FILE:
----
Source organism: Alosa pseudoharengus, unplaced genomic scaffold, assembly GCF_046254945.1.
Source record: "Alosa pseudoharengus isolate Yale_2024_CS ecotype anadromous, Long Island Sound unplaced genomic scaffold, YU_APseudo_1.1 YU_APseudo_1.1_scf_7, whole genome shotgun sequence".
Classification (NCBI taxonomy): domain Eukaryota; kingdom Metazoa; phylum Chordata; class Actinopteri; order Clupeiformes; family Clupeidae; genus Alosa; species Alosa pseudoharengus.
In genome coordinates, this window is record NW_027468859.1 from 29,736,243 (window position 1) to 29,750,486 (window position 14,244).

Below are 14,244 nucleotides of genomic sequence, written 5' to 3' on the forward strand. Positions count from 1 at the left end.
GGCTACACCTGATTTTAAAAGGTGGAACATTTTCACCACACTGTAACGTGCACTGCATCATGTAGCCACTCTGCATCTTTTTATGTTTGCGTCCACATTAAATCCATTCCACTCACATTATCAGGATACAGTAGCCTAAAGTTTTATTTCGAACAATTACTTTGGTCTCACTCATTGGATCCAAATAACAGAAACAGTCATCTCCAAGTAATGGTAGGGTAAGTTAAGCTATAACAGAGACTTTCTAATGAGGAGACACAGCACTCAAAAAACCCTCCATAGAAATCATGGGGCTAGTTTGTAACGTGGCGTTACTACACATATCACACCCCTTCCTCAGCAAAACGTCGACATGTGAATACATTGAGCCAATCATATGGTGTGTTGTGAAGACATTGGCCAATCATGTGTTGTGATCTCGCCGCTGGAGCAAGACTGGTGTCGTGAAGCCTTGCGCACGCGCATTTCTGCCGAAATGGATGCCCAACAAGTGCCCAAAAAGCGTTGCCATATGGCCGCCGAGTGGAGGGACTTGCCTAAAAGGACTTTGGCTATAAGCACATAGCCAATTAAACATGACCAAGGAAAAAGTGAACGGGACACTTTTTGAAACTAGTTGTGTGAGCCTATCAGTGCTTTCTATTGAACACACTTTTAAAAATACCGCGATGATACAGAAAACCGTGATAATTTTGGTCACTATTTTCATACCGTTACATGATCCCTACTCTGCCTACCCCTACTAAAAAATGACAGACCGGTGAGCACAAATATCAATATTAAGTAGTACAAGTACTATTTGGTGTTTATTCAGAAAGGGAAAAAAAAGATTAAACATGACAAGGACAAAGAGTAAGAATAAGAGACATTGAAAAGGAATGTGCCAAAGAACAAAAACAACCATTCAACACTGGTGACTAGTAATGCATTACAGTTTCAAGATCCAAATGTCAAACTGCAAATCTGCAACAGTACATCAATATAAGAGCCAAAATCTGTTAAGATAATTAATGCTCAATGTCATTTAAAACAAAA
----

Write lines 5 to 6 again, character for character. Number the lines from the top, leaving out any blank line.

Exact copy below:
Below are 14,244 nucleotides of genomic sequence, written 5' to 3' on the forward strand. Positions count from 1 at the left end.
GGCTACACCTGATTTTAAAAGGTGGAACATTTTCACCACACTGTAACGTGCACTGCATCATGTAGCCACTCTGCATCTTTTTATGTTTGCGTCCACATTAAATCCATTCCACTCACATTATCAGGATACAGTAGCCTAAAGTTTTATTTCGAACAATTACTTTGGTCTCACTCATTGGATCCAAATAACAGAAACAGTCATCTCCAAGTAATGGTAGGGTAAGTTAAGCTATAACAGAGACTTTCTAATGAGGAGACACAGCACTCAAAAAACCCTCCATAGAAATCATGGGGCTAGTTTGTAACGTGGCGTTACTACACATATCACACCCCTTCCTCAGCAAAACGTCGACATGTGAATACATTGAGCCAATCATATGGTGTGTTGTGAAGACATTGGCCAATCATGTGTTGTGATCTCGCCGCTGGAGCAAGACTGGTGTCGTGAAGCCTTGCGCACGCGCATTTCTGCCGAAATGGATGCCCAACAAGTGCCCAAAAAGCGTTGCCATATGGCCGCCGAGTGGAGGGACTTGCCTAAAAGGACTTTGGCTATAAGCACATAGCCAATTAAACATGACCAAGGAAAAAGTGAACGGGACACTTTTTGAAACTAGTTGTGTGAGCCTATCAGTGCTTTCTATTGAACACACTTTTAAAAATACCGCGATGATACAGAAAACCGTGATAATTTTGGTCACTATTTTCATACCGTTACATGATCCCTACTCTGCCTACCCCTACTAAAAAATGACAGACCGGTGAGCACAAATATCAATATTAAGTAGTACAAGTACTATTTGGTGTTTATTCAGAAAGGGAAAAAAAAGATTAAACATGACAAGGACAAAGAGTAAGAATAAGAGACATTGAAAAGGAATGTGCCAAAGAACAAAAACAACCATTCAACACTGGTGACTAGTAATGCATTACAGTTTCAAGATCCAAATGTCAAACTGCAAATCTGCAACAGTACATCAATATAAGAGCCAAAATCTGTTAAGATAATTAATGCTCAATGTCATTTAAAACAAAA